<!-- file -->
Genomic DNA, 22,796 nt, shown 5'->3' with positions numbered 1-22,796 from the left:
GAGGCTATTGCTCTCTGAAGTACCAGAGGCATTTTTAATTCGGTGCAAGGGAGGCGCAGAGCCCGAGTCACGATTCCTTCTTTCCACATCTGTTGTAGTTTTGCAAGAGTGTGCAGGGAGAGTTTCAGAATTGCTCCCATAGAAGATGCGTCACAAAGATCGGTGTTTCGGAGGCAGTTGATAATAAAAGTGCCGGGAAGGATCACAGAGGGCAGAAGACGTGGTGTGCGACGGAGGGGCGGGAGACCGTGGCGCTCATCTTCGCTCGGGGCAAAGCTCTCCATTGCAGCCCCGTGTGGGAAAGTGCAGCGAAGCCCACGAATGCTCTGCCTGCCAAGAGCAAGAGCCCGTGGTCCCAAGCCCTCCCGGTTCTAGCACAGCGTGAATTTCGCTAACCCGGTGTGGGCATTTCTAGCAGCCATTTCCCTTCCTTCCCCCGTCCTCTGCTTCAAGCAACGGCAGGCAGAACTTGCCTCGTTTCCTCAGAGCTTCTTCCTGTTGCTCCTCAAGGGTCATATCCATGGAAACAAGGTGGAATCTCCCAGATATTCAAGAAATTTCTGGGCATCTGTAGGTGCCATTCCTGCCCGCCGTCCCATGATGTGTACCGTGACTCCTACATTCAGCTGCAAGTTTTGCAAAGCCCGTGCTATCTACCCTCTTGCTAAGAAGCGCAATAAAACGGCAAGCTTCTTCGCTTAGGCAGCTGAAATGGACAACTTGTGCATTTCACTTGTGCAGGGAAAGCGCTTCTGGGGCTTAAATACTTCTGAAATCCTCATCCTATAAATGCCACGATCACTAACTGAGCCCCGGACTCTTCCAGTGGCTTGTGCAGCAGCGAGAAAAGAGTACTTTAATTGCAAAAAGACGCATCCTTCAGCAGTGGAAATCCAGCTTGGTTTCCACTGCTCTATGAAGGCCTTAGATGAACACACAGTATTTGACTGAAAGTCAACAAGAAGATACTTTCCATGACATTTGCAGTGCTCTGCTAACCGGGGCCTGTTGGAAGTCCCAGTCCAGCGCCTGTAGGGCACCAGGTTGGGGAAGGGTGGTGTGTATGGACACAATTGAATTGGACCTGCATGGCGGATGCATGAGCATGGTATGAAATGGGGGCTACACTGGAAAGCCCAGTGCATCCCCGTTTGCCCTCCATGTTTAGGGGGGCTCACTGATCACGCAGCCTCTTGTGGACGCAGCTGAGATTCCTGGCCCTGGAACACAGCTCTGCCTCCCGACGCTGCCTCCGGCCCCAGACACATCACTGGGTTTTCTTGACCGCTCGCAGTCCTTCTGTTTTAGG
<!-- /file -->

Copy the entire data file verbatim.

Genomic DNA, 22,796 nt, shown 5'->3' with positions numbered 1-22,796 from the left:
GAGGCTATTGCTCTCTGAAGTACCAGAGGCATTTTTAATTCGGTGCAAGGGAGGCGCAGAGCCCGAGTCACGATTCCTTCTTTCCACATCTGTTGTAGTTTTGCAAGAGTGTGCAGGGAGAGTTTCAGAATTGCTCCCATAGAAGATGCGTCACAAAGATCGGTGTTTCGGAGGCAGTTGATAATAAAAGTGCCGGGAAGGATCACAGAGGGCAGAAGACGTGGTGTGCGACGGAGGGGCGGGAGACCGTGGCGCTCATCTTCGCTCGGGGCAAAGCTCTCCATTGCAGCCCCGTGTGGGAAAGTGCAGCGAAGCCCACGAATGCTCTGCCTGCCAAGAGCAAGAGCCCGTGGTCCCAAGCCCTCCCGGTTCTAGCACAGCGTGAATTTCGCTAACCCGGTGTGGGCATTTCTAGCAGCCATTTCCCTTCCTTCCCCCGTCCTCTGCTTCAAGCAACGGCAGGCAGAACTTGCCTCGTTTCCTCAGAGCTTCTTCCTGTTGCTCCTCAAGGGTCATATCCATGGAAACAAGGTGGAATCTCCCAGATATTCAAGAAATTTCTGGGCATCTGTAGGTGCCATTCCTGCCCGCCGTCCCATGATGTGTACCGTGACTCCTACATTCAGCTGCAAGTTTTGCAAAGCCCGTGCTATCTACCCTCTTGCTAAGAAGCGCAATAAAACGGCAAGCTTCTTCGCTTAGGCAGCTGAAATGGACAACTTGTGCATTTCACTTGTGCAGGGAAAGCGCTTCTGGGGCTTAAATACTTCTGAAATCCTCATCCTATAAATGCCACGATCACTAACTGAGCCCCGGACTCTTCCAGTGGCTTGTGCAGCAGCGAGAAAAGAGTACTTTAATTGCAAAAAGACGCATCCTTCAGCAGTGGAAATCCAGCTTGGTTTCCACTGCTCTATGAAGGCCTTAGATGAACACACAGTATTTGACTGAAAGTCAACAAGAAGATACTTTCCATGACATTTGCAGTGCTCTGCTAACCGGGGCCTGTTGGAAGTCCCAGTCCAGCGCCTGTAGGGCACCAGGTTGGGGAAGGGTGGTGTGTATGGACACAATTGAATTGGACCTGCATGGCGGATGCATGAGCATGGTATGAAATGGGGGCTACACTGGAAAGCCCAGTGCATCCCCGTTTGCCCTCCATGTTTAGGGGGGCTCACTGATCACGCAGCCTCTTGTGGACGCAGCTGAGATTCCTGGCCCTGGAACACAGCTCTGCCTCCCGACGCTGCCTCCGGCCCCAGACACATCACTGGGTTTTCTTGACCGCTCGCAGTCCTTCTGTTTTAGG